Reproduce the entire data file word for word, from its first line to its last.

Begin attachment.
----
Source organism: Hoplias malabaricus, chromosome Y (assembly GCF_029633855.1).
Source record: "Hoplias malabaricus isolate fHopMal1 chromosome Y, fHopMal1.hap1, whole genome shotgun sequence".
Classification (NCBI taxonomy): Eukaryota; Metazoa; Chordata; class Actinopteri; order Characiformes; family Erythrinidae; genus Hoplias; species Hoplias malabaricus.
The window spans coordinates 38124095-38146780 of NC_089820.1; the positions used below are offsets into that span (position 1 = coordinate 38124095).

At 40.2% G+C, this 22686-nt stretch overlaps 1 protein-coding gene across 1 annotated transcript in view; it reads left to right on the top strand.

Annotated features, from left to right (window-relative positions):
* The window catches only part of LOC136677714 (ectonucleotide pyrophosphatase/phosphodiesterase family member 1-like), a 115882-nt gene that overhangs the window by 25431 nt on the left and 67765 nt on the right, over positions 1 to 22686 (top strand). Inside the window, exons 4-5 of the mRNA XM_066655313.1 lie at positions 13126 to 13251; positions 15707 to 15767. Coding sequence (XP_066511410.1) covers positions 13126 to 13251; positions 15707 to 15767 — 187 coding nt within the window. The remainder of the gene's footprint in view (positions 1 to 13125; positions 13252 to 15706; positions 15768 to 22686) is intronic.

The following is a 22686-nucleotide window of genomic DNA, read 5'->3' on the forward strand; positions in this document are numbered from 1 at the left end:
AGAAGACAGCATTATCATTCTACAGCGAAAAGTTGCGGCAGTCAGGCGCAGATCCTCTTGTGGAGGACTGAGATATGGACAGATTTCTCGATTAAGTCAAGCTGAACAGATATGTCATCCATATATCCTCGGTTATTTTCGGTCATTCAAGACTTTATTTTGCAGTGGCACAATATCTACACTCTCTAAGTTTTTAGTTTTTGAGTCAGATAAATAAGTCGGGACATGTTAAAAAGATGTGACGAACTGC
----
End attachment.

Source organism: Hoplias malabaricus, chromosome Y (assembly GCF_029633855.1).
Source record: "Hoplias malabaricus isolate fHopMal1 chromosome Y, fHopMal1.hap1, whole genome shotgun sequence".
Classification (NCBI taxonomy): Eukaryota; Metazoa; Chordata; class Actinopteri; order Characiformes; family Erythrinidae; genus Hoplias; species Hoplias malabaricus.
The window spans coordinates 38124095-38146780 of NC_089820.1; the positions used below are offsets into that span (position 1 = coordinate 38124095).

At 40.2% G+C, this 22686-nt stretch overlaps 1 protein-coding gene across 1 annotated transcript in view; it reads left to right on the top strand.

Annotated features, from left to right (window-relative positions):
* The window catches only part of LOC136677714 (ectonucleotide pyrophosphatase/phosphodiesterase family member 1-like), a 115882-nt gene that overhangs the window by 25431 nt on the left and 67765 nt on the right, over positions 1 to 22686 (top strand). Inside the window, exons 4-5 of the mRNA XM_066655313.1 lie at positions 13126 to 13251; positions 15707 to 15767. Coding sequence (XP_066511410.1) covers positions 13126 to 13251; positions 15707 to 15767 — 187 coding nt within the window. The remainder of the gene's footprint in view (positions 1 to 13125; positions 13252 to 15706; positions 15768 to 22686) is intronic.

The following is a 22686-nucleotide window of genomic DNA, read 5'->3' on the forward strand; positions in this document are numbered from 1 at the left end:
AGAAGACAGCATTATCATTCTACAGCGAAAAGTTGCGGCAGTCAGGCGCAGATCCTCTTGTGGAGGACTGAGATATGGACAGATTTCTCGATTAAGTCAAGCTGAACAGATATGTCATCCATATATCCTCGGTTATTTTCGGTCATTCAAGACTTTATTTTGCAGTGGCACAATATCTACACTCTCTAAGTTTTTAGTTTTTGAGTCAGATAAATAAGTCGGGACATGTTAAAAAGATGTGACGAACTGC